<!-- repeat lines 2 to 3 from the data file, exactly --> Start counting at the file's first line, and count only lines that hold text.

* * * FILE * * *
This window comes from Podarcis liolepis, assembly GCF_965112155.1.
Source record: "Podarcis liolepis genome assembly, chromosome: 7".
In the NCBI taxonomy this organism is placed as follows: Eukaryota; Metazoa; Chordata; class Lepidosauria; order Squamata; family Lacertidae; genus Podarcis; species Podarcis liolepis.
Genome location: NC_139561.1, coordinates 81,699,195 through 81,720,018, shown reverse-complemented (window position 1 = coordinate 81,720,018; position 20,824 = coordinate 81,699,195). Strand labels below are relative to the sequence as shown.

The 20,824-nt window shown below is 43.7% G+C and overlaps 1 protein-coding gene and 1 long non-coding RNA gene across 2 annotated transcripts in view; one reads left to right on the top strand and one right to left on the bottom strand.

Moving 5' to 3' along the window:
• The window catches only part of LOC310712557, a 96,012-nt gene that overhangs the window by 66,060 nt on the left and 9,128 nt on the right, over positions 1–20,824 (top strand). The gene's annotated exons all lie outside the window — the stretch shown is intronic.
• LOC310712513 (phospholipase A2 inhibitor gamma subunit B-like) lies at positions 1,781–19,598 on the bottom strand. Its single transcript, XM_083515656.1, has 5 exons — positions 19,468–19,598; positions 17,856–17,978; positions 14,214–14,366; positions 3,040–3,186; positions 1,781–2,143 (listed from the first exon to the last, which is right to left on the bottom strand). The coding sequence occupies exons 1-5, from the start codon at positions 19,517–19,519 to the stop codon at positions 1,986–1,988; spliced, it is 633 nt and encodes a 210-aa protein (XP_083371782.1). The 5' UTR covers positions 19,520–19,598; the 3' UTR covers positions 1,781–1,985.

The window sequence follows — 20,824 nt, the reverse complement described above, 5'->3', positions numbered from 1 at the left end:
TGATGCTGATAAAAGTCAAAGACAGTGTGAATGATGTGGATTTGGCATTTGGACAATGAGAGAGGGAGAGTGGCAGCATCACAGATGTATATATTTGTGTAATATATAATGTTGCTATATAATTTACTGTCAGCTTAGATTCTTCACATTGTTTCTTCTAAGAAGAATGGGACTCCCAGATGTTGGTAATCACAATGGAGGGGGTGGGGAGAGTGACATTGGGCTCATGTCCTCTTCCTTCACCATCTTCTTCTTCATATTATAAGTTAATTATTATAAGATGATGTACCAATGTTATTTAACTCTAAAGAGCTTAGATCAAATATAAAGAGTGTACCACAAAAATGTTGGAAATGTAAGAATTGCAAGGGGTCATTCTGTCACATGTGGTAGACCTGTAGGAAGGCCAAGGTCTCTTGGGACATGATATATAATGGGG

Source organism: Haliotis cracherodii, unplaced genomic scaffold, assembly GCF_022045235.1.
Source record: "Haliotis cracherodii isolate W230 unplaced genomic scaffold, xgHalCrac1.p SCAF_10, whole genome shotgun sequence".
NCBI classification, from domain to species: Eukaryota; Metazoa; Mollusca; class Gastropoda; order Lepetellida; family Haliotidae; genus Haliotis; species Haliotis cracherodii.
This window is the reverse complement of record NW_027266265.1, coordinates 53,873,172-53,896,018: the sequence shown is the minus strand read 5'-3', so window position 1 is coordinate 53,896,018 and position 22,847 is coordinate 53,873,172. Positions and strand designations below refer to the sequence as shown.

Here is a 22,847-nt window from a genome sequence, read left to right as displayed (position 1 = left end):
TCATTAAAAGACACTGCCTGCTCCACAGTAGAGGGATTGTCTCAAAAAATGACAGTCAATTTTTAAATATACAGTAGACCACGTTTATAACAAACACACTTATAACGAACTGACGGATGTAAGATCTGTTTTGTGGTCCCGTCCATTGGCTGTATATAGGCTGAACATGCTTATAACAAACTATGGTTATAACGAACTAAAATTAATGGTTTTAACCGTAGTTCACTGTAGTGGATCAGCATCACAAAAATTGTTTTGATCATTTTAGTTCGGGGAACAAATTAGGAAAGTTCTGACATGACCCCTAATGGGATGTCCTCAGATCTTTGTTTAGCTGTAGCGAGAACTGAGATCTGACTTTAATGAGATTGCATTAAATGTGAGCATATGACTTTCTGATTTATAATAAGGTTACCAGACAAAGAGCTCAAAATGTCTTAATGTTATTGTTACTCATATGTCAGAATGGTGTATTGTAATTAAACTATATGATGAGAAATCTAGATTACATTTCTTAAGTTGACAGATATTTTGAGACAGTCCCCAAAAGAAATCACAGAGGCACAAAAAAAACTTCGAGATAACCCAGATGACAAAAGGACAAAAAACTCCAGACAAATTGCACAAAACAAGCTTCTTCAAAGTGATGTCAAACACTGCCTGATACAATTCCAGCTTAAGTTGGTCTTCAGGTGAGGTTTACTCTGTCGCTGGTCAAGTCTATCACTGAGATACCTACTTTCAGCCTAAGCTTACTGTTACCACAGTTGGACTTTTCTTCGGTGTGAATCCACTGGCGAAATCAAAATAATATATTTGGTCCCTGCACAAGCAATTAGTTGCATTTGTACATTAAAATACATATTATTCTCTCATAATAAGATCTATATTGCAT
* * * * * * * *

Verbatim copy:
Source record: "Podarcis liolepis genome assembly, chromosome: 7".
In the NCBI taxonomy this organism is placed as follows: Eukaryota; Metazoa; Chordata; class Lepidosauria; order Squamata; family Lacertidae; genus Podarcis; species Podarcis liolepis.